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The “Have-Nots” Sink While The “Haves” Smirk

The “race to the bottom” used to refer to the competition with low-cost foreign labor that threatened to undermine the wages of U.S. workers struggling in the same industries.

Now it refers to the competition between private- and public-sector workers to see who can become poorer faster.

In essence, that’s what the fight in Wisconsin is about. It’s also what last weekend’s Niagara Square rally with 250 union supporters was about.

But who’s going to foot the bill for the standard of living they want to protect? Middle-class taxpayers are tapped out. Wisconsin Gov. Scott Walker made that point, as did Gov. Andrew Cuomo when calling New York “functionally bankrupt.”

In other words, the money is gone.

But as private-sector workers turn on public employees, and non-union workers castigate their unionized brethren, the internecine warfare distracts from a more fundamental question: Where did the money go?

In a nutshell, it went up. Not in smoke, though it could have, as far as the middle class is concerned. Rather, it went to the top of the economic pyramid.

A Center on Budget and Policy Priorities review last year found that the gap between the top 1 percent and those in the middle and at the bottom “more than tripled between 1979 and 2007.” (If the wealthy lost any relative ground during the Great Recession, they’ve more than made up for it during the recovery.)

Similarly, the Economic Policy Institute — in its State of Working America report last month — found that average annual income growth from 2000 to 2007 went entirely to those in the top 10 percent, while “income for the bottom 90 percent actually declined.”

And what of those government workers lavishly compensated with our tax dollars?

A review by the center last week found that, when controlling for education, job tenure and other variables, “public workers are paid 4 to 11 percent less than private-sector workers.” A separate study by the institute found that state and local government workers make $2,001 less on average, even when benefits are included.

Yet the fight rages on among those in the middle of the pyramid.

Meanwhile, in its annual Executive Excess report, the Institute for Policy Studies calculated that CEOs of major firms made 263 times the average compensation of American workers in 2009.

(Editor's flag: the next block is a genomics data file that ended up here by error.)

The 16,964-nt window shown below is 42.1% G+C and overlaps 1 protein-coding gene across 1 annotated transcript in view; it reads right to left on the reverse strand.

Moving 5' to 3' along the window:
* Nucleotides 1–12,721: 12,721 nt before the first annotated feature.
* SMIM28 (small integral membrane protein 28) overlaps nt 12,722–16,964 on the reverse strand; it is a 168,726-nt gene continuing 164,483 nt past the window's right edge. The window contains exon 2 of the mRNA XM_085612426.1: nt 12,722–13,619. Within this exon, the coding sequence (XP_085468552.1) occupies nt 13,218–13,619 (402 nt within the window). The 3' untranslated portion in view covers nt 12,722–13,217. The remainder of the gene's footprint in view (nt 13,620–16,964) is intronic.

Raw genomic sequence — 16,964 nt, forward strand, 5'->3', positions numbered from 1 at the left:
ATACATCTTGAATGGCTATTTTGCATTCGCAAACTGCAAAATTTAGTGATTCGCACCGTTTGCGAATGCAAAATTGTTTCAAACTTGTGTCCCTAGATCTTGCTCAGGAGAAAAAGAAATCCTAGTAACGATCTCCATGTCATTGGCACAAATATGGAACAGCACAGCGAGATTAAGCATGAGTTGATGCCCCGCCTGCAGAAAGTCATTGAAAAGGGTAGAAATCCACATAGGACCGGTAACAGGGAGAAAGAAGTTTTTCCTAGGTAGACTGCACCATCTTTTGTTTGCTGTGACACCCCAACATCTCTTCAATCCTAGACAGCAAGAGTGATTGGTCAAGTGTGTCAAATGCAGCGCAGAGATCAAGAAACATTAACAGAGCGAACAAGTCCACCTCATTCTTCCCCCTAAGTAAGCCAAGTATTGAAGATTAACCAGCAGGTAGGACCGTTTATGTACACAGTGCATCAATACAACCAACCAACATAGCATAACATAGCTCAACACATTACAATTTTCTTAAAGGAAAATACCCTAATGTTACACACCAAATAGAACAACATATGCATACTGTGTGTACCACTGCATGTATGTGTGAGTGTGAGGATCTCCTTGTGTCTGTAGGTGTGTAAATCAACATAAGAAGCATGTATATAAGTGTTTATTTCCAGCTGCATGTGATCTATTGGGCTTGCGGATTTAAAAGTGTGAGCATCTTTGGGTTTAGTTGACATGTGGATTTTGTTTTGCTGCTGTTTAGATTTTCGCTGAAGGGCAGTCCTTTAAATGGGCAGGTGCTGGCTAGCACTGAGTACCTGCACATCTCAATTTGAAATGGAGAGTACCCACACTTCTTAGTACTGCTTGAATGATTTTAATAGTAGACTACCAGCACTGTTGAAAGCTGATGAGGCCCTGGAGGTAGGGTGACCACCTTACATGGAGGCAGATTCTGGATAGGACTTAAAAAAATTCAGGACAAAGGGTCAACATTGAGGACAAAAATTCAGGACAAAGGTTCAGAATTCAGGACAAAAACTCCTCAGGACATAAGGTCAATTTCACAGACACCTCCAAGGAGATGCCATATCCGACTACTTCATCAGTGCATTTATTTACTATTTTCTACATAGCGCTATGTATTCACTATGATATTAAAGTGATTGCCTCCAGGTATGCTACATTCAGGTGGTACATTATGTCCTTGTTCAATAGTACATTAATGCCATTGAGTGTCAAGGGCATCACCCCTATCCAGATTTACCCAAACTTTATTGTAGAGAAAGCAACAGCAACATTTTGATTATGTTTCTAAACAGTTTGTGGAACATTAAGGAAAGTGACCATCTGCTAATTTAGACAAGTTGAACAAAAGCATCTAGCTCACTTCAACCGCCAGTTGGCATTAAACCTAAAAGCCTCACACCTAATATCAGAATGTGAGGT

SEIU Local 1199 Vice President Todd Hobler, who was at the Niagara Square rally, says such inequity gets accepted because the media suggest “that the goal of all people is to become rich, and that those who have fortunes deserve it and have earned it.”

But are corporate bosses 263 times smarter than you are? Do they work 263 times harder?

Yet despite the reams of data, the issue of inequity gets little traction in this country. Republicans philosophically don’t believe in greater income equality unless it occurs by accident, while Democrats have no beliefs at all that they’re willing to fight for.

The result is that anyone who mentions the income gap is accused of “class warfare,” which brings to mind a quote by billionaire Warren Buffett, whose Berkshire Hathaway owns The Buffalo News, that “my class is winning.”

But apparently working-class Americans are OK with that. We’ll dump teachers, close libraries and let parks go to seed because we can’t afford to pay more. Yet we’ll never ask, “Who can?” That’s not what we do.

Washington extended the Bush tax cuts for the top 2 percent; New York will let its surtax on millionaires expire. Both capitals are responding to working-class voters who apparently don’t want to “redistribute” wealth and are satisfied fighting one another for the scraps.

After all, we’re not Tunisians. We’re not Egyptians.

We’re Americans.

By:  Rod Watson, News Columnist-BuffaloNews.com, March 3, 2011

March 7, 2011 - Posted by | Class Warfare, Income Gap, Middle Class | , , , , , , , , ,

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